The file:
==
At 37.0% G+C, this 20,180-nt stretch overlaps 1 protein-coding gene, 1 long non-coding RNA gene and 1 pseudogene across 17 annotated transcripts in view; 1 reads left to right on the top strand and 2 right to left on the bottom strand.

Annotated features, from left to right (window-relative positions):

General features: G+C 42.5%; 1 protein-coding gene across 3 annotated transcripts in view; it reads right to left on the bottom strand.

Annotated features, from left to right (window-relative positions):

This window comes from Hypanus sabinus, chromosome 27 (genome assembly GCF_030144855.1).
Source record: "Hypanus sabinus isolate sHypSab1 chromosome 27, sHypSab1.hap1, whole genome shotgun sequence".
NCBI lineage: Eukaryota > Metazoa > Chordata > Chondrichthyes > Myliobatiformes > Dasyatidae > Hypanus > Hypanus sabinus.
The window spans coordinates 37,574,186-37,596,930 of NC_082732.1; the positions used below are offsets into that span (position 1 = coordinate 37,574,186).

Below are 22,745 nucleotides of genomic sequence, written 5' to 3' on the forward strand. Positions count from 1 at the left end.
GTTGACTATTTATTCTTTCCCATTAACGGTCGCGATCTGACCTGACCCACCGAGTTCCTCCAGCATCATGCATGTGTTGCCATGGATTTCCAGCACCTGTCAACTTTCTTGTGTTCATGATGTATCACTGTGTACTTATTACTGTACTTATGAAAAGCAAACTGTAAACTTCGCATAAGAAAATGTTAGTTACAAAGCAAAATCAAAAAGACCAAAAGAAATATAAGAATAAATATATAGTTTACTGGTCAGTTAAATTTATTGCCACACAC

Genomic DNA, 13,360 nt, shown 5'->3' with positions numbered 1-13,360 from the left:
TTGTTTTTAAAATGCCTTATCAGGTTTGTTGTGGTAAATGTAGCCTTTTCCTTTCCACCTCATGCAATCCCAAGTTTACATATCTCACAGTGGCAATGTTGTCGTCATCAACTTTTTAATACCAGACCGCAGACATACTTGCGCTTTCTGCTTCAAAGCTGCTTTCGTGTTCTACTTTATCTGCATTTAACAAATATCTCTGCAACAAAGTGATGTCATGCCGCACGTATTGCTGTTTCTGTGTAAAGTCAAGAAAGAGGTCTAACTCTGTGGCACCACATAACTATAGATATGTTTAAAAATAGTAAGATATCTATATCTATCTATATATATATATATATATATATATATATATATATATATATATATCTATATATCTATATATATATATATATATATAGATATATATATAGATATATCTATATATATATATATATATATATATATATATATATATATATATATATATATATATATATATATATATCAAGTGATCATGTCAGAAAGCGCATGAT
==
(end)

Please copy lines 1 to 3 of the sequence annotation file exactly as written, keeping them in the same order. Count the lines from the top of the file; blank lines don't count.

At 37.0% G+C, this 20,180-nt stretch overlaps 1 protein-coding gene, 1 long non-coding RNA gene and 1 pseudogene across 17 annotated transcripts in view; 1 reads left to right on the top strand and 2 right to left on the bottom strand.

Annotated features, from left to right (window-relative positions):

General features: G+C 42.5%; 1 protein-coding gene across 3 annotated transcripts in view; it reads right to left on the bottom strand.